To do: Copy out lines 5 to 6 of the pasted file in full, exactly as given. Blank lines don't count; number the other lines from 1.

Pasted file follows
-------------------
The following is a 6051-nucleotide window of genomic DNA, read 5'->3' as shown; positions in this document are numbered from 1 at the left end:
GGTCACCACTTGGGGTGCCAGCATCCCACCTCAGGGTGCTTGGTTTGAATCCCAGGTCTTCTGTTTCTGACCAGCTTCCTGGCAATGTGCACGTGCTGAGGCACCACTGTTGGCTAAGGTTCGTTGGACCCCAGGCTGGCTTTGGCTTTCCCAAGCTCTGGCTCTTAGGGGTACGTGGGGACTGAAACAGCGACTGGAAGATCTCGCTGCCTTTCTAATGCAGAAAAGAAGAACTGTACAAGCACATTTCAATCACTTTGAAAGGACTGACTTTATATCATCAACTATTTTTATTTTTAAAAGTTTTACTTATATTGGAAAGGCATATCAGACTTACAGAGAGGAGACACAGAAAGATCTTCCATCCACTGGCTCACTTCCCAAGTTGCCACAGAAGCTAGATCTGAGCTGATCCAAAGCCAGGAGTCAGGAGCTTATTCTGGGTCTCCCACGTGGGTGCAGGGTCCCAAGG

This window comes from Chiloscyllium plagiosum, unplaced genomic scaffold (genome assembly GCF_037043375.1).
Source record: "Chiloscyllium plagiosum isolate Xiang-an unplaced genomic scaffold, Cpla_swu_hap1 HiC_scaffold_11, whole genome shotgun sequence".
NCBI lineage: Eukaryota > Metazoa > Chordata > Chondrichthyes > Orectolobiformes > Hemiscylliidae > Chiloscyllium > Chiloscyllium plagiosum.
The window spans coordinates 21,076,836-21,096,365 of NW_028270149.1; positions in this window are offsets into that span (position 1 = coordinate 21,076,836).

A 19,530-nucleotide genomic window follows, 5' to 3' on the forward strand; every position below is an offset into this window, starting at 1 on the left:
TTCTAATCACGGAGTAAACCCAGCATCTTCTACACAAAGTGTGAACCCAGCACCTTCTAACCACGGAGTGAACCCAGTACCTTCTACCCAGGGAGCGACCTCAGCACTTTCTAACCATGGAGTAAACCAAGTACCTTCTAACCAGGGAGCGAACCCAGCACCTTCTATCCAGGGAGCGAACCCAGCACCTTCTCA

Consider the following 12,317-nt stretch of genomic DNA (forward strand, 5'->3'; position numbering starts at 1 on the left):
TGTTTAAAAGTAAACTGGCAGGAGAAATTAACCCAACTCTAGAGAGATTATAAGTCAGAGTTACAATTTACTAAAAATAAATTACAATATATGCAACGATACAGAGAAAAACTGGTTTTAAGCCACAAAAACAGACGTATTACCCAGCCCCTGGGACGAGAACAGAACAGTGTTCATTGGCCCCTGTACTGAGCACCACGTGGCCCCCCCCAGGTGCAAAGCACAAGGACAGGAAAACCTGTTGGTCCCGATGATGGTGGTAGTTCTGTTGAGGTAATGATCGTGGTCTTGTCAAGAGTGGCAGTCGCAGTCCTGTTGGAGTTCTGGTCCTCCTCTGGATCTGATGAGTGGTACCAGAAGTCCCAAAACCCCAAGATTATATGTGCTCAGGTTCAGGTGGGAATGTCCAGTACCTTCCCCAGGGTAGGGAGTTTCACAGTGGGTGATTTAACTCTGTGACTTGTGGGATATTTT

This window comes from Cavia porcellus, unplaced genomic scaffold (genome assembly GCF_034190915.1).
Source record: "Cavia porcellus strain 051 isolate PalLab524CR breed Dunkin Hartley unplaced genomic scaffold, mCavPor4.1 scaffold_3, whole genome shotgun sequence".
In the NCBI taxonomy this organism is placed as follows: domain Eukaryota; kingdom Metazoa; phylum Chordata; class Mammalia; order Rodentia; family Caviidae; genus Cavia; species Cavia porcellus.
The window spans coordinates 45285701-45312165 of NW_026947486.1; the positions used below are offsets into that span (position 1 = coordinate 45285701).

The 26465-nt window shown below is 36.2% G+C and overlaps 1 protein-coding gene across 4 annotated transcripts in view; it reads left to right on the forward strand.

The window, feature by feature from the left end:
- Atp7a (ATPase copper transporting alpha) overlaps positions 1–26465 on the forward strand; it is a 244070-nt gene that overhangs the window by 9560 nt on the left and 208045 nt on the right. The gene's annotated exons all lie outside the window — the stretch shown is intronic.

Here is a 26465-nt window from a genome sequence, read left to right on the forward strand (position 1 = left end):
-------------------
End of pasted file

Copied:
NCBI lineage: Eukaryota > Metazoa > Chordata > Chondrichthyes > Orectolobiformes > Hemiscylliidae > Chiloscyllium > Chiloscyllium plagiosum.
The window spans coordinates 21,076,836-21,096,365 of NW_028270149.1; positions in this window are offsets into that span (position 1 = coordinate 21,076,836).